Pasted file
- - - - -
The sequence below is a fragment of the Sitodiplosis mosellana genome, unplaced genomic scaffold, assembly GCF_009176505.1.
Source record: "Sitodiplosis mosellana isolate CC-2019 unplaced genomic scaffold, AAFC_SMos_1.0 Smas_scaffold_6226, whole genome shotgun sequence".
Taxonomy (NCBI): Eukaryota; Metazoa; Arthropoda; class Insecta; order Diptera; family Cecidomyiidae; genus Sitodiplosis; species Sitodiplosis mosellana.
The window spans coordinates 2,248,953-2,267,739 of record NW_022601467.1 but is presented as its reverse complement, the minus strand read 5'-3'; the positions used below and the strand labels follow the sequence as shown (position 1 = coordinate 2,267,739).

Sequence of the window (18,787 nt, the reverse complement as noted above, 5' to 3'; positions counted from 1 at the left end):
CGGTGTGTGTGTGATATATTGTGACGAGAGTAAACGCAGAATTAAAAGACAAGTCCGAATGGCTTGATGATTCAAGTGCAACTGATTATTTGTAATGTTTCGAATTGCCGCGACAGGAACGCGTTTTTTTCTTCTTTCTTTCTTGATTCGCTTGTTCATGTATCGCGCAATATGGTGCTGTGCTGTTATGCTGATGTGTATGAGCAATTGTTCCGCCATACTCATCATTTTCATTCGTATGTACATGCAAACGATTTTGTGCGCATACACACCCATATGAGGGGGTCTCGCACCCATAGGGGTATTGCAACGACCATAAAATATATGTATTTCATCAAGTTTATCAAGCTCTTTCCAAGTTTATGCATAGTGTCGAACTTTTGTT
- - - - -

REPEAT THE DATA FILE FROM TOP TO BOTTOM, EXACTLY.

The sequence below is a fragment of the Sitodiplosis mosellana genome, unplaced genomic scaffold, assembly GCF_009176505.1.
Source record: "Sitodiplosis mosellana isolate CC-2019 unplaced genomic scaffold, AAFC_SMos_1.0 Smas_scaffold_6226, whole genome shotgun sequence".
Taxonomy (NCBI): Eukaryota; Metazoa; Arthropoda; class Insecta; order Diptera; family Cecidomyiidae; genus Sitodiplosis; species Sitodiplosis mosellana.
The window spans coordinates 2,248,953-2,267,739 of record NW_022601467.1 but is presented as its reverse complement, the minus strand read 5'-3'; the positions used below and the strand labels follow the sequence as shown (position 1 = coordinate 2,267,739).

Sequence of the window (18,787 nt, the reverse complement as noted above, 5' to 3'; positions counted from 1 at the left end):
CGGTGTGTGTGTGATATATTGTGACGAGAGTAAACGCAGAATTAAAAGACAAGTCCGAATGGCTTGATGATTCAAGTGCAACTGATTATTTGTAATGTTTCGAATTGCCGCGACAGGAACGCGTTTTTTTCTTCTTTCTTTCTTGATTCGCTTGTTCATGTATCGCGCAATATGGTGCTGTGCTGTTATGCTGATGTGTATGAGCAATTGTTCCGCCATACTCATCATTTTCATTCGTATGTACATGCAAACGATTTTGTGCGCATACACACCCATATGAGGGGGTCTCGCACCCATAGGGGTATTGCAACGACCATAAAATATATGTATTTCATCAAGTTTATCAAGCTCTTTCCAAGTTTATGCATAGTGTCGAACTTTTGTT